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WRC Held Employee Unfairly Dismissed – He Should Have Been Laid-Off Rather Than Made Redundant

Facts: The Complainant began working with the Respondent company in 2015 as a driver for their provision of tours and sightseeing events in Dublin and nationally. He worked his way up to the role of transport manager with an annual salary of €45,000. His employment was terminated in July 2020.

On 13th March 2020, the Respondent closed due to the pandemic and the employees applied for the PUP. The Managing Director (MD) stated that he anticipated it will be March 2022 before the business opens to full capacity again. In June 2020 the MD made a number of jobs redundant within the company, including the Complainant’s job of transport manager. The Complainant claims that this was not a genuine redundancy. In addition, the Respondent had failed to pay him outstanding wages and holiday pay, and he never received a statement of his terms and conditions of employment.  

Regarding the events that led to his redundancy, he described a meeting with the MD on 16th June 2020, where he was informed that the MD would be taking on the job of transport manager. As the Complainant was leaving the meeting, the MD made an offer of a driver role “if business picks up” but the Complainant stated that this offer was entirely disingenuous.  The Complainant submitted that he was selected for redundancy because of complaints he made about the performance of a mechanic and the conduct of a driver, both of which were close to the MD. However, he claimed that no consultation process or fair procedure took place in respect of his alleged redundancy. The Complainant also argued that there was no need for him to be made redundant as his role will still exist when the Respondent reopens for business.

In addition to this, the Complainant submitted a copy of his final payslip dated 12/03/2020. He received no wages after this but continued to work until 30/03/2020. He also claims that the Respondent did not provide him with a reference which has impacted his ability to find new employment. The Complainant also claimed that he did not receive a statement of his terms and conditions of employment, despite his repeated requests for a contract when he was promoted in August 2019.

Decision: The WRC Adjudication Officer, Catherine Byrne, found that the efforts of the Complainant to address the conduct of certain employees closely related to the Respondent likely caused conflict between him and the Respondent. Additionally, the job of transport manager remained necessary when the business reopened and the task of managing and scheduling 40 buses was unlikely to be carried out by the MD when tours recommenced. The Adjudicator held that while the role of Transport Manager was not required to be done in June 2020 that it was never considered that the role would not be required in the future. She stated that the Complainant should have been put on lay off until the bus tours started again. After considering the process followed, the Adjudicator found that from a substantive and procedural perspective, the dismissal of the Complainant was entirely unfair. Interestingly, when considering the amount of compensation to award, regardless of the Complainant being out of work for approximately a year, the Adjudicator estimated when the Complainant would have re-started work if he had not been dismissed and made the award from that date, not taking into account the period that she considered the Complainant would have been on lay-off. The Adjudicator also came to the view that he would not be out of work for much longer with the opening of the country. She therefore made an award of €14,724 being six months of his gross earnings less the statutory redundancy he received.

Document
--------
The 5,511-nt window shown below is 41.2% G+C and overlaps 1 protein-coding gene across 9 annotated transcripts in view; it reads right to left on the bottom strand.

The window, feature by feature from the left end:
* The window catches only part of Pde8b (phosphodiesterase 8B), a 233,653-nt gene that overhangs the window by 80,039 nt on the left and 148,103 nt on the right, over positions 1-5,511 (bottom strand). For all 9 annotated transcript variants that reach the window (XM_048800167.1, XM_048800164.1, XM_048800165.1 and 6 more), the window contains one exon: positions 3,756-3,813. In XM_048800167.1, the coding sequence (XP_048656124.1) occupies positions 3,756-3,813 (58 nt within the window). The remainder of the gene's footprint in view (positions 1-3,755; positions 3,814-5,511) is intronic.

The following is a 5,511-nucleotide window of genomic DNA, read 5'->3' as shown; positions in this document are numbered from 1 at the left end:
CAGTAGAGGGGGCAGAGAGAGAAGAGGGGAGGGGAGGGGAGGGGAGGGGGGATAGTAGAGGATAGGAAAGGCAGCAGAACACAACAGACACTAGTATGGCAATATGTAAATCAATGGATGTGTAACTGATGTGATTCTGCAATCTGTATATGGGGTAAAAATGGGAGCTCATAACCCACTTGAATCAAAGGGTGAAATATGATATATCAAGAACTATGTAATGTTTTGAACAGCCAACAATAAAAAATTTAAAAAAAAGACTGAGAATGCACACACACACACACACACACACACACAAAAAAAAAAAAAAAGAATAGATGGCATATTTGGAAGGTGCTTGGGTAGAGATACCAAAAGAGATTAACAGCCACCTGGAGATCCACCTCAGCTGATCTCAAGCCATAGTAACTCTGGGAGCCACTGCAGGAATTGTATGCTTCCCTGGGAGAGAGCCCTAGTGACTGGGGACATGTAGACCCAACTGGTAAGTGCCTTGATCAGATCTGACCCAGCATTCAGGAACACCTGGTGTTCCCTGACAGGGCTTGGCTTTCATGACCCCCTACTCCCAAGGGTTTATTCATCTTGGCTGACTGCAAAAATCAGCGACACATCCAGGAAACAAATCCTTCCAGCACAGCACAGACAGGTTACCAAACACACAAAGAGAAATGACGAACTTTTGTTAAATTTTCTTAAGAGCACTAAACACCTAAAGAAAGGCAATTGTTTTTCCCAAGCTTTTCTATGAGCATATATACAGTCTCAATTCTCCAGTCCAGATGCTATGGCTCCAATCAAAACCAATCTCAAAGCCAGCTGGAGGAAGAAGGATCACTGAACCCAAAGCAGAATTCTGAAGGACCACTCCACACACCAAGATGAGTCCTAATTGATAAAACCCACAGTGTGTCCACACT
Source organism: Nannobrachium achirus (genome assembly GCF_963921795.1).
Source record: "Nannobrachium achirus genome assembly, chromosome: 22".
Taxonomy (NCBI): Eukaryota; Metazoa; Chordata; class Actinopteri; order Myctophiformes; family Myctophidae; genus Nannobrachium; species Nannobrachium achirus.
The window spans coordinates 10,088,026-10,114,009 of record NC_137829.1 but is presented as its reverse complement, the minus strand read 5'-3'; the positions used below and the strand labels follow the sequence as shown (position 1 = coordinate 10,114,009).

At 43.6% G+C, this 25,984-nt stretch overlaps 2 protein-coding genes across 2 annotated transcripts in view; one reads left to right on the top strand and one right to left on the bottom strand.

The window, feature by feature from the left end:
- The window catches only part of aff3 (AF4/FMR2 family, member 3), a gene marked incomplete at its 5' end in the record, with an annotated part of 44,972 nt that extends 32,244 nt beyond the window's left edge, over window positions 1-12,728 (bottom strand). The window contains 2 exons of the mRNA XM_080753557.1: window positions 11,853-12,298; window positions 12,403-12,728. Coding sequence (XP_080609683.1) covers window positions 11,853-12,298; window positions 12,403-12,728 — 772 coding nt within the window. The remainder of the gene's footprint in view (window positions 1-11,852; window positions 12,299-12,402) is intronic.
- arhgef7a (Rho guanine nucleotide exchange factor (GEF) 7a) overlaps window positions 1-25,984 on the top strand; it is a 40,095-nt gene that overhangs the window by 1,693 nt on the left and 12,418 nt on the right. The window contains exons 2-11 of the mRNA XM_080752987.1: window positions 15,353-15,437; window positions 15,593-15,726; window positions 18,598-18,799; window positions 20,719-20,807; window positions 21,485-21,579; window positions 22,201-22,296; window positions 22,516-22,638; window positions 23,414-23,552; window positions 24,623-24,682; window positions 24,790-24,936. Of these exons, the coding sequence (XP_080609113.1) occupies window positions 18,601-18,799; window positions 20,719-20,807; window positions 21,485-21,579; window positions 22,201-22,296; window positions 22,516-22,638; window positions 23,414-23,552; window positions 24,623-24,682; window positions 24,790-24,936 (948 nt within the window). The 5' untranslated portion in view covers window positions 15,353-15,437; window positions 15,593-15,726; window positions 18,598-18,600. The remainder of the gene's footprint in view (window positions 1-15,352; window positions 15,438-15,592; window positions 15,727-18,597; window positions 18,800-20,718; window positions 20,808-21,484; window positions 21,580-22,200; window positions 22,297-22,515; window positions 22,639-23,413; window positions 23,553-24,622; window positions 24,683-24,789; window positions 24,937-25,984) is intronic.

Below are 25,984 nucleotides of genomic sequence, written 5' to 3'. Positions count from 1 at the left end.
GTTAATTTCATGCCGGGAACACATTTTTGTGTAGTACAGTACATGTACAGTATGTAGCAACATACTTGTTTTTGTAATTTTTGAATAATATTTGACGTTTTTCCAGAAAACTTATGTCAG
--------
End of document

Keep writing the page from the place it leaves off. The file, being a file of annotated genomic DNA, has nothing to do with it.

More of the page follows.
It was also found that the Complainant is legally entitled to €1,284 net wages of the two weeks he worked and was not paid, less €700 in respect of the two weeks’ PUP that the Complainant received for those two weeks. The Complainant also received €642 net pay for five days’ holidays that were not taken.

The Adjudication Officer found that the Complainant was never issued with a statement of his terms and conditions of employment and awarded €3,461.54 in compensation, the equivalent of four weeks’ pay which is the max award. The Complainant’s total award came to €20,411.54.

Takeaway for the Employers: Employers need to consider laying off employees as an option before implementing redundancies and must follow full procedures regardless of the circumstances. It is also interesting to note that an employee is not entitled to salary from his/her employee for the period that he/she received PUP. Separately, the Adjudicator also indicated in her decision that it is better to issue an employment contract late than never at all.

Link  – https://www.workplacerelations.ie/en/cases/2021/august/adj-00029991.html

Authors – Anne O’Connell and Hannah Smullen

27th August 2021

Anne O’Connell Solicitors

19-22 Lower Baggot Street, Dublin 2

www.aocsolicitors.ie

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